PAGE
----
If I had known it was going to take us 20 hours to complete, I’m not sure if I would have left the trailhead. But after taking those final steps onto the summit, it would make the entire effort worth it. Everything from the 1:30AM start, the trek in the dark, the struggle with the altitude, the ice all over the climb, the broken crampon and subsequent fall, and even the encounter with a huge black bear. It was all worth it. We climbed the Grand Teton.
We reached the Lower Saddle just as the sun was coming over the East. Legs were fresh, and energy was still high after climbing the snow-covered headwall. The plan was to take the traditional OS route, which meant all that stood between the technical climbing and us was the benign looking scramble to the upper saddle. What we soon realized was that this scramble would be just as exhaustive, if not more, than the roped section.
We decided to take the obvious drainage, named Owen Spaulding Couloir, just beyond the black dyke, to the left of the needle. Here we quickly began to run into one obstacle after the next. We were faced with technical bouldering moves that were filled in with hard rime ice. Then came the constant juggling between climbing the exposed, low-angle rock or strapping the crampons on to head up the soft snow in the gully. I chose to stick to as much rock as possible, as it is a place I felt much more comfortable. Kyle and Mike stuck to the snow more often than not.
Once we gained the upper saddle and decided to press on, despite the 60mph wind gusts, the mistakes started to compound. First, we gathered the wrong beta from a party who just came down from the Exum route, which had totally different conditions than the OS. Based on the wrong info, we decided to go fast and light, thinking we could Summit in an hour or two. By that I mean, we decided to rope up without food, water, packs, crampons, nor ice axes. This proved, rather quickly, to be a dumb decision.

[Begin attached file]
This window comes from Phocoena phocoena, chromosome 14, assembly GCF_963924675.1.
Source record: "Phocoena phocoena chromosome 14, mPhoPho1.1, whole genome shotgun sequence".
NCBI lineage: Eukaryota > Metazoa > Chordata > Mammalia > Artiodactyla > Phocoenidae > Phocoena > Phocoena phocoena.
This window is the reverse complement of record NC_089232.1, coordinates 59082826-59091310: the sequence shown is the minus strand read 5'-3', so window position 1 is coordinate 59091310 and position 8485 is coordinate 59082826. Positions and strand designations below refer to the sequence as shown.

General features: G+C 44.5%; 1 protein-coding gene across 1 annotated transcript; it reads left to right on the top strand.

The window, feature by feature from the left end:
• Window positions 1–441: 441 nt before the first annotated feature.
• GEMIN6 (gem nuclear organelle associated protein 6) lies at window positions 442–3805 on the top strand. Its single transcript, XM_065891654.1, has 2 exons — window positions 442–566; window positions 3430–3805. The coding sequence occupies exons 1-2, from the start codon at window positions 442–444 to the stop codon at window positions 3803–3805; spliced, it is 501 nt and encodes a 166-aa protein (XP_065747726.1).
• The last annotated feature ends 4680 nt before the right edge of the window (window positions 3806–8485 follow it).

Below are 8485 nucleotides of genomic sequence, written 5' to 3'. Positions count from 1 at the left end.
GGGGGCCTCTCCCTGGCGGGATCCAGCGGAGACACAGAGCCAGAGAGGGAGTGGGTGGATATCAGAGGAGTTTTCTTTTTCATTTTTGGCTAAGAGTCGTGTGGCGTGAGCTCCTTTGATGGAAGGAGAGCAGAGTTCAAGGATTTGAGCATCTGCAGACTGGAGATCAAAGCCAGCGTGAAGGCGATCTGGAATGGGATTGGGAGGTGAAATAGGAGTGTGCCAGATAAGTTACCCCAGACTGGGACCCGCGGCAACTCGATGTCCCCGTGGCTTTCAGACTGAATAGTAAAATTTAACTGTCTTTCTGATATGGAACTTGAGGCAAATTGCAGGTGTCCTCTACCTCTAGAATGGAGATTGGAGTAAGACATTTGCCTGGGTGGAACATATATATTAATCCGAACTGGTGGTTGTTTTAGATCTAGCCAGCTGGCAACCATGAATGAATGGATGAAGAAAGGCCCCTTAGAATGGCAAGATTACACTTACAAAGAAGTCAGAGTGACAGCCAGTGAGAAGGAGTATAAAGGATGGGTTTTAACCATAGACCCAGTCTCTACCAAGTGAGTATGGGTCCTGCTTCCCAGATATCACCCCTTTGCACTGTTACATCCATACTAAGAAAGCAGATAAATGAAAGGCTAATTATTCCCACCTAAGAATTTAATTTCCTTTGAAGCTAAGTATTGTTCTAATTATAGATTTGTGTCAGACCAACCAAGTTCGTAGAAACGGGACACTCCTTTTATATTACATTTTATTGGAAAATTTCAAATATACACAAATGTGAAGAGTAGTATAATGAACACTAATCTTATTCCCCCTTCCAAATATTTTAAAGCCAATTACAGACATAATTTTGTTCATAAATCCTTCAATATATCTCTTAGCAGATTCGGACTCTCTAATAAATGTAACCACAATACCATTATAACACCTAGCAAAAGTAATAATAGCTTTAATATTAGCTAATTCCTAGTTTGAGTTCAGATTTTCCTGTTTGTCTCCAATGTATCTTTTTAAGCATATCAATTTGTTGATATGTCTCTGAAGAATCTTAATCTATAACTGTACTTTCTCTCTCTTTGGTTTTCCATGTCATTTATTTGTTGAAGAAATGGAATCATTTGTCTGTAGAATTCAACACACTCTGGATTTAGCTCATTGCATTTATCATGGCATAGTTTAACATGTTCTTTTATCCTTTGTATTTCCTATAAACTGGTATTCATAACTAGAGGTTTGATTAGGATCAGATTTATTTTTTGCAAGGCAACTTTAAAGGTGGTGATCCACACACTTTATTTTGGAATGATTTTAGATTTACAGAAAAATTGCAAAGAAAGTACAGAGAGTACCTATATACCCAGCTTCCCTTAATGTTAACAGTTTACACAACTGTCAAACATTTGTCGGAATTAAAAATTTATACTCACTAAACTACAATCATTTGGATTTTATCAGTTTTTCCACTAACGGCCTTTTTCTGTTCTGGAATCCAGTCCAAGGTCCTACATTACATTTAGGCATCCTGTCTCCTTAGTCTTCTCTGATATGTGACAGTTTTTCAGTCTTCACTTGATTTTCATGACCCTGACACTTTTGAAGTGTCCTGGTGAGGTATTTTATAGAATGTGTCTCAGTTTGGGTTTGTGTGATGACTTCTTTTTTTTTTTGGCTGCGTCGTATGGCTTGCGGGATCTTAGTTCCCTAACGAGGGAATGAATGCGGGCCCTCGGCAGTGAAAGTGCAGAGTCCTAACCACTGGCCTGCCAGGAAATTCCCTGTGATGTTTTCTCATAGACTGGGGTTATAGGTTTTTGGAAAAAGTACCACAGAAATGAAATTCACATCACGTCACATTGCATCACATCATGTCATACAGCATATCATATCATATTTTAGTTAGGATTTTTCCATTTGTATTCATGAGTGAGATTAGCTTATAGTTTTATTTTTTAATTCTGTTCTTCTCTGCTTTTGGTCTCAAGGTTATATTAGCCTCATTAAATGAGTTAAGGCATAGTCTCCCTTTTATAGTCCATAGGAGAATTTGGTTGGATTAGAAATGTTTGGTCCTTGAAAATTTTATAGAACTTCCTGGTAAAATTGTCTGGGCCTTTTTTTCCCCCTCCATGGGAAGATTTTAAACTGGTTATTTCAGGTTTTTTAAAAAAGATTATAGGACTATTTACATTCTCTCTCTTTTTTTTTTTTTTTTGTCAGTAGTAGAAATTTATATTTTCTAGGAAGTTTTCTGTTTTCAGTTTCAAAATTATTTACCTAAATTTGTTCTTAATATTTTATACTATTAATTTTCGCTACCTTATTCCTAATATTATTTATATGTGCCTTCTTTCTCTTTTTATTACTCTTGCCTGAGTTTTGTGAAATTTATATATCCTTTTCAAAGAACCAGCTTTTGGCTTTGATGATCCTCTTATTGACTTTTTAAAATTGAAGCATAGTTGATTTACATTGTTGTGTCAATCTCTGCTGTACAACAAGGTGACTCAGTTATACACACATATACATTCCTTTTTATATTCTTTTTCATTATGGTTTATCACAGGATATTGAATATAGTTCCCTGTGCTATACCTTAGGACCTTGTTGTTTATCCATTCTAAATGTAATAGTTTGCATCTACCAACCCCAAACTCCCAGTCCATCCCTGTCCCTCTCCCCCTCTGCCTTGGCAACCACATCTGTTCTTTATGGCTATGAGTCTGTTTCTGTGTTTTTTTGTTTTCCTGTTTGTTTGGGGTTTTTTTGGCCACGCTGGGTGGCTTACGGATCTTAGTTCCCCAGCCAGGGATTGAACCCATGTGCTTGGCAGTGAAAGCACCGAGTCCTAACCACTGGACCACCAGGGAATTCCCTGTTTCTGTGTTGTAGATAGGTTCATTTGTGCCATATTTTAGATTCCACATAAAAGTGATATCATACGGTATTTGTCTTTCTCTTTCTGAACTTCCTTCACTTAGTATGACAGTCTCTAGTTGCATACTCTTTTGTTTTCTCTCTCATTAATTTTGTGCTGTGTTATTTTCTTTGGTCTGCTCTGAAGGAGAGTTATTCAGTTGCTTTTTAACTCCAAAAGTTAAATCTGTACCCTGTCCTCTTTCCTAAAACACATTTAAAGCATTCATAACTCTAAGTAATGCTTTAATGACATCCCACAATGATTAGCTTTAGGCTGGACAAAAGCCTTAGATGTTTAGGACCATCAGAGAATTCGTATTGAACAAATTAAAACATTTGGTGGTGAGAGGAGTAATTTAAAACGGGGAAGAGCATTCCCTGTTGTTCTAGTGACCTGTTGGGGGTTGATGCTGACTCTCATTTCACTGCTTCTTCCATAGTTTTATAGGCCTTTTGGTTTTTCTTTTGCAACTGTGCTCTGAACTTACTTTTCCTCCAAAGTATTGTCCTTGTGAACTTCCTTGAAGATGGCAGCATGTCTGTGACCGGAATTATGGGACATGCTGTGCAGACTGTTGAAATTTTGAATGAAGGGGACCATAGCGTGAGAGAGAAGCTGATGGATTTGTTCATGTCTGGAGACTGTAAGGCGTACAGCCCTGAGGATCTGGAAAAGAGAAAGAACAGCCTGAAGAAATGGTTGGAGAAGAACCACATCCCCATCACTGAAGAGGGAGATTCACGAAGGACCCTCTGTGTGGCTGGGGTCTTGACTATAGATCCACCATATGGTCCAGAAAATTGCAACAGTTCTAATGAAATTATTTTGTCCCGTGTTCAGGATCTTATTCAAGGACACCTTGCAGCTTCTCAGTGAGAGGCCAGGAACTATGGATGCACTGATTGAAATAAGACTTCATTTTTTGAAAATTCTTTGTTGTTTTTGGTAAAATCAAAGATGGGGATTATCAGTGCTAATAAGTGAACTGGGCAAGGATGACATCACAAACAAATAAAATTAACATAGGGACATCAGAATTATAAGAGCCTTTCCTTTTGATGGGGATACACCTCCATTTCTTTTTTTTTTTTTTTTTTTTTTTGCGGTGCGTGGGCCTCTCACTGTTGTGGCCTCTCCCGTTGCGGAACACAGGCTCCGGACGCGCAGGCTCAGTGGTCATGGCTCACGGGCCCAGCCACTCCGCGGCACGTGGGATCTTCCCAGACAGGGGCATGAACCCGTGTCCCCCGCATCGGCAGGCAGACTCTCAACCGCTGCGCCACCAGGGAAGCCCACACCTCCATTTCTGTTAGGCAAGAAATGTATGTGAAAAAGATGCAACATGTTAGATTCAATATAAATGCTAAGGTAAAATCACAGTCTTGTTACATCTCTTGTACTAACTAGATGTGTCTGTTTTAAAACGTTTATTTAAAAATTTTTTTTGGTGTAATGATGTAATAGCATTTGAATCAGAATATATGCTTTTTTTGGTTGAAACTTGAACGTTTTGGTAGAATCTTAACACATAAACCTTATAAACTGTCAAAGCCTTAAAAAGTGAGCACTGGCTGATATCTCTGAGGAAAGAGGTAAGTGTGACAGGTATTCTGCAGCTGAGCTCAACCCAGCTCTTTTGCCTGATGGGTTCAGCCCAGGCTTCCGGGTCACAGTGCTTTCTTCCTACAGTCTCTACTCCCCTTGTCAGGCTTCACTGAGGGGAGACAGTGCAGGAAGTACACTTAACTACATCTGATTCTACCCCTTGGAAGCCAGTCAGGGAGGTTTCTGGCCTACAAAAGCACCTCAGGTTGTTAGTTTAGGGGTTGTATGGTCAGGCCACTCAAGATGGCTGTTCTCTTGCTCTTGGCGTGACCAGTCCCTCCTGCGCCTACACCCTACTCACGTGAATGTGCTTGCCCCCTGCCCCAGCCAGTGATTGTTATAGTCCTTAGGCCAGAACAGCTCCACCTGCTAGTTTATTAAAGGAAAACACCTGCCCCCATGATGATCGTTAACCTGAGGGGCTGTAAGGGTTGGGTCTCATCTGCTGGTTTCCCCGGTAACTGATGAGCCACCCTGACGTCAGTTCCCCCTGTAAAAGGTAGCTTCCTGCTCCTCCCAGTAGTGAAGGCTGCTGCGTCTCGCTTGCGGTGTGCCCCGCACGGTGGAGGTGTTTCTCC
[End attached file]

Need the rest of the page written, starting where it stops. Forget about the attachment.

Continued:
Note: this Beta is for attempts made early season when route is mixed conditions of rock, snow, and ice. Also, this was done with a part of 3 on a single 70m rope with the middle climber tied into a bite on the middle of the rope. The 4th climber (who joined our party that day) was piggy-backing with his rope. We did not climb in two separate parties because of the lack of lead climbing/belaying experience.
Pitch 1: The Belly Roll
Though not very technical, with the wind gusts and random bits of ice laden throughout the route, we roped up for this section. I built an anchor on the ground of the waiting room with a couple nuts and a cam. The move to pull the belly roll would be not even noticeable compared to what has been required to get to this point. The only difference is that you now have 2,000ft of air below you.